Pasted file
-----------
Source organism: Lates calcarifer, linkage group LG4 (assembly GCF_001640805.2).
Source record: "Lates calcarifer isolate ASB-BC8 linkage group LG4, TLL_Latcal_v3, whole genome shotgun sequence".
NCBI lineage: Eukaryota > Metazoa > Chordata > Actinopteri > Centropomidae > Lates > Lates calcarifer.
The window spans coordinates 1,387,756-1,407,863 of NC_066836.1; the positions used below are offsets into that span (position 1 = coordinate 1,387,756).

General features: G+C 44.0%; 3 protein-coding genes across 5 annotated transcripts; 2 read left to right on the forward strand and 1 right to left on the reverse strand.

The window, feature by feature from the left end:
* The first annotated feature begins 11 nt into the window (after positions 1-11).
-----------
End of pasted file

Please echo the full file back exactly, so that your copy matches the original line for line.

Source organism: Lates calcarifer, linkage group LG4 (assembly GCF_001640805.2).
Source record: "Lates calcarifer isolate ASB-BC8 linkage group LG4, TLL_Latcal_v3, whole genome shotgun sequence".
NCBI lineage: Eukaryota > Metazoa > Chordata > Actinopteri > Centropomidae > Lates > Lates calcarifer.
The window spans coordinates 1,387,756-1,407,863 of NC_066836.1; the positions used below are offsets into that span (position 1 = coordinate 1,387,756).

General features: G+C 44.0%; 3 protein-coding genes across 5 annotated transcripts; 2 read left to right on the forward strand and 1 right to left on the reverse strand.

The window, feature by feature from the left end:
* The first annotated feature begins 11 nt into the window (after positions 1-11).